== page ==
Quinn Emanuel recently secured a victory for one of its hedge fund clients, helping the client recover a substantial portion of a $100 million loss it suffered at the hands of convicted fraudster, Marc Dreier. From 2004 through 2008, Dreier, while heading a prominent New York law firm, perpetrated a Ponzi scheme and bilked investors out of hundreds of millions of dollars. Using forged signatures, imposters, and bogus legal opinions, Dreier convinced numerous prominent hedge funds and other investors to purchase notes that he claimed had been issued by a well known New York realty concern. The notes, however, were literally not worth the paper they were printed on, as they were entirely fake. When the fraud came to light, Dreier quickly pled guilty and was sent off to jail, where he is now serving 20 years.
The firm’s client was the last of Dreier’s victims and lost almost $100 million. Unlike the rest of the hedge funds Dreier defrauded, however, the firm’s client had the good sense to obtain a security agreement from Dreier, in which he pledged his valuable art collection—which includes works by Lichtenstein, Warhol, Rothko and others—as security for payment of the notes. After Dreier was convicted, however, the Government forfeited all of his assets, including his art, leaving the client’s ability to recover on its security interest in jeopardy.
Quinn Emanuel responded to the forfeiture by petitioning the Court to have the forfeiture of the art vacated to give effect to the client’s security interest. The firm then persuaded the government that, in the interests of justice, it should not oppose the petition. A group of Dreier’s other hedge fund victims, however, did oppose the petition, arguing that the security interest should be voided and the art returned to the government and liquidated for the benefit of all of Dreier’s victims. The so-called “Victim’s Group” argued that various circumstances—not least of which was Dreier’s unusual willingness to pledge his personal art to guarantee a purported client’s debt—should have put the client on notice that something was amiss, such that it could not claim to have taken its security interest as an innocent purchaser for value.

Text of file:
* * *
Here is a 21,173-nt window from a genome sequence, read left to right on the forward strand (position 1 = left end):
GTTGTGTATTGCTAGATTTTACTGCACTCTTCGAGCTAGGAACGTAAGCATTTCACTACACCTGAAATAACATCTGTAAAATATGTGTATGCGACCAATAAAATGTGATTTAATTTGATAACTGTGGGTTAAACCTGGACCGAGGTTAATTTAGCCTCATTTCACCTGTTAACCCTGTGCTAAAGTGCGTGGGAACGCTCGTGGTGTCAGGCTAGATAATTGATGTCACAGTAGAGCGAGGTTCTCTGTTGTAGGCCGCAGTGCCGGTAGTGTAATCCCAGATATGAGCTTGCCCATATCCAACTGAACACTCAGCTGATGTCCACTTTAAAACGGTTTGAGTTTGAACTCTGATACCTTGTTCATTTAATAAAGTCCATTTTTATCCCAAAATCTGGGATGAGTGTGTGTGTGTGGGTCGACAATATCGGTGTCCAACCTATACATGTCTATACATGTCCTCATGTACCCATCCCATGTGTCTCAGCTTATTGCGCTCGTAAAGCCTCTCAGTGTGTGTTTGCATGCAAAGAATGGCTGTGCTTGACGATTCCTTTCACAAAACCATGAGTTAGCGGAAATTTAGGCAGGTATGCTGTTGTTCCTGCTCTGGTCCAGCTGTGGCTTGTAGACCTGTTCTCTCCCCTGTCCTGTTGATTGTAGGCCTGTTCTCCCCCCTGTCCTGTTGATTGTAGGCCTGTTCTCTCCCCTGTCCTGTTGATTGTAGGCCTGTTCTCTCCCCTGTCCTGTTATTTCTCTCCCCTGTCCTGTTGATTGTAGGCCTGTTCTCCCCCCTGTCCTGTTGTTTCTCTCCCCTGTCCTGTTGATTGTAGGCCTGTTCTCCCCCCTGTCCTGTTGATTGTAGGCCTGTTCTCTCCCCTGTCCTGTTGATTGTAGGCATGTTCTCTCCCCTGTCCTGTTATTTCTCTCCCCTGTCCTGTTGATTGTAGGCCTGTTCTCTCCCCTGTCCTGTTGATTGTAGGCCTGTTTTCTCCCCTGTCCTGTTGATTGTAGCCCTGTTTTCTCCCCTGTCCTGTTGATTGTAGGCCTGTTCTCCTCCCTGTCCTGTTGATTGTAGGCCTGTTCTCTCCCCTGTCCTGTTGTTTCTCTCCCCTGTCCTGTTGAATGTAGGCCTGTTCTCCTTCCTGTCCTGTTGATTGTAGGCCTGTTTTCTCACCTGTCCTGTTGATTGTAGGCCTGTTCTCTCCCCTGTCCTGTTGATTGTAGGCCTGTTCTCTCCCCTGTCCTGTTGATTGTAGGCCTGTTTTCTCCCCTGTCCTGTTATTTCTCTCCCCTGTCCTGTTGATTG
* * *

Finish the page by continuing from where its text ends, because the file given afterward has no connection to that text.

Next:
The Court, upon reading the Victim’s Group objection, decided that it could not be decided on the papers and held a full-day hearing in which Quinn Emanuel had to put its client’s business people on the stand to explain how and why they obtained the security interest and why that did not reflect a suspicion on their part of possible fraud. With the firm’s guidance, the witnesses detailed the entire process that led them to make the investment with Dreier and persuasively explained the business-related concerns that led them to seek the security interest in Dreier’s art. Among other things, they reminded the Court that their transaction with Dreier occurred at the height of the financial crisis, when credit markets were frozen and parties had to resort to unusual and even unprecedented means to make transactions work.
In a written decision, the Court completely accepted the testimony of Quinn Emanuel’s witnesses and all of the firm’s legal arguments in finding that the client acted reasonably and without reason to suspect that Dreier was engaged in fraud. The client recovered possession of the art and expects to recover a significant portion of the loss it suffered when the art is auctioned.